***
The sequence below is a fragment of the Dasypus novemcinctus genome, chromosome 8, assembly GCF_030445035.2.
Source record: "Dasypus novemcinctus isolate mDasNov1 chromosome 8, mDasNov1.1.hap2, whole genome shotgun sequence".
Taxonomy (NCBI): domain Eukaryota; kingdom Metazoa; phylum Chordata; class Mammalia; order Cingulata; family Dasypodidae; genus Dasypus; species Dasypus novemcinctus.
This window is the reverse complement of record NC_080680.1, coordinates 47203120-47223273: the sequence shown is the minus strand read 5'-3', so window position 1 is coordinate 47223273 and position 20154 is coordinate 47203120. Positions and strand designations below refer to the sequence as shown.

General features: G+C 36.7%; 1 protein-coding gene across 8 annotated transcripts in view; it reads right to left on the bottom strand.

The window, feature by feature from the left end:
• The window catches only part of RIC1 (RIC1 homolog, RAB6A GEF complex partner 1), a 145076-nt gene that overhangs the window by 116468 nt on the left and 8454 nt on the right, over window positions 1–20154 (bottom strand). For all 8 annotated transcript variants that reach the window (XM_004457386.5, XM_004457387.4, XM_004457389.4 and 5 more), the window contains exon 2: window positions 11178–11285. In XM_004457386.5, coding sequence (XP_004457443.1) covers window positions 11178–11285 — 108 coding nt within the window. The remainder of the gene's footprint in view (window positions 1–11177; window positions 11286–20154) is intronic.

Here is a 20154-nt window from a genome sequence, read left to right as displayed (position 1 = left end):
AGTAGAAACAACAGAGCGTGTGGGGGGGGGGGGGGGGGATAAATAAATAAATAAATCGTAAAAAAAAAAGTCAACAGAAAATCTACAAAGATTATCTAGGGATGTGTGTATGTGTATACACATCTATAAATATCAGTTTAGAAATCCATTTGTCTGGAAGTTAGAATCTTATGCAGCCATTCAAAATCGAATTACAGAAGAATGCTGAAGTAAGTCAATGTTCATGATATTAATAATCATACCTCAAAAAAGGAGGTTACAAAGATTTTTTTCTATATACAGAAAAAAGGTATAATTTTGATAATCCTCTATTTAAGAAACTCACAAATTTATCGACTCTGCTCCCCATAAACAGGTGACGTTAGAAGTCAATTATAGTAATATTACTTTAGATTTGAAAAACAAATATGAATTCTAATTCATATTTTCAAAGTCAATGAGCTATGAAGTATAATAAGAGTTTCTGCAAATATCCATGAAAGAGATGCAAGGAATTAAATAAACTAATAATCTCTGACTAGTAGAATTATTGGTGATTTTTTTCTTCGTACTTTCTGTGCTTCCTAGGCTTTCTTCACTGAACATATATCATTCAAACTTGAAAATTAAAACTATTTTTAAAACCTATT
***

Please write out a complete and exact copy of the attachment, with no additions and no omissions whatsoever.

The sequence below is a fragment of the Dasypus novemcinctus genome, chromosome 8, assembly GCF_030445035.2.
Source record: "Dasypus novemcinctus isolate mDasNov1 chromosome 8, mDasNov1.1.hap2, whole genome shotgun sequence".
Taxonomy (NCBI): domain Eukaryota; kingdom Metazoa; phylum Chordata; class Mammalia; order Cingulata; family Dasypodidae; genus Dasypus; species Dasypus novemcinctus.
This window is the reverse complement of record NC_080680.1, coordinates 47203120-47223273: the sequence shown is the minus strand read 5'-3', so window position 1 is coordinate 47223273 and position 20154 is coordinate 47203120. Positions and strand designations below refer to the sequence as shown.

General features: G+C 36.7%; 1 protein-coding gene across 8 annotated transcripts in view; it reads right to left on the bottom strand.

The window, feature by feature from the left end:
• The window catches only part of RIC1 (RIC1 homolog, RAB6A GEF complex partner 1), a 145076-nt gene that overhangs the window by 116468 nt on the left and 8454 nt on the right, over window positions 1–20154 (bottom strand). For all 8 annotated transcript variants that reach the window (XM_004457386.5, XM_004457387.4, XM_004457389.4 and 5 more), the window contains exon 2: window positions 11178–11285. In XM_004457386.5, coding sequence (XP_004457443.1) covers window positions 11178–11285 — 108 coding nt within the window. The remainder of the gene's footprint in view (window positions 1–11177; window positions 11286–20154) is intronic.

Here is a 20154-nt window from a genome sequence, read left to right as displayed (position 1 = left end):
AGTAGAAACAACAGAGCGTGTGGGGGGGGGGGGGGGGGATAAATAAATAAATAAATCGTAAAAAAAAAAGTCAACAGAAAATCTACAAAGATTATCTAGGGATGTGTGTATGTGTATACACATCTATAAATATCAGTTTAGAAATCCATTTGTCTGGAAGTTAGAATCTTATGCAGCCATTCAAAATCGAATTACAGAAGAATGCTGAAGTAAGTCAATGTTCATGATATTAATAATCATACCTCAAAAAAGGAGGTTACAAAGATTTTTTTCTATATACAGAAAAAAGGTATAATTTTGATAATCCTCTATTTAAGAAACTCACAAATTTATCGACTCTGCTCCCCATAAACAGGTGACGTTAGAAGTCAATTATAGTAATATTACTTTAGATTTGAAAAACAAATATGAATTCTAATTCATATTTTCAAAGTCAATGAGCTATGAAGTATAATAAGAGTTTCTGCAAATATCCATGAAAGAGATGCAAGGAATTAAATAAACTAATAATCTCTGACTAGTAGAATTATTGGTGATTTTTTTCTTCGTACTTTCTGTGCTTCCTAGGCTTTCTTCACTGAACATATATCATTCAAACTTGAAAATTAAAACTATTTTTAAAACCTATT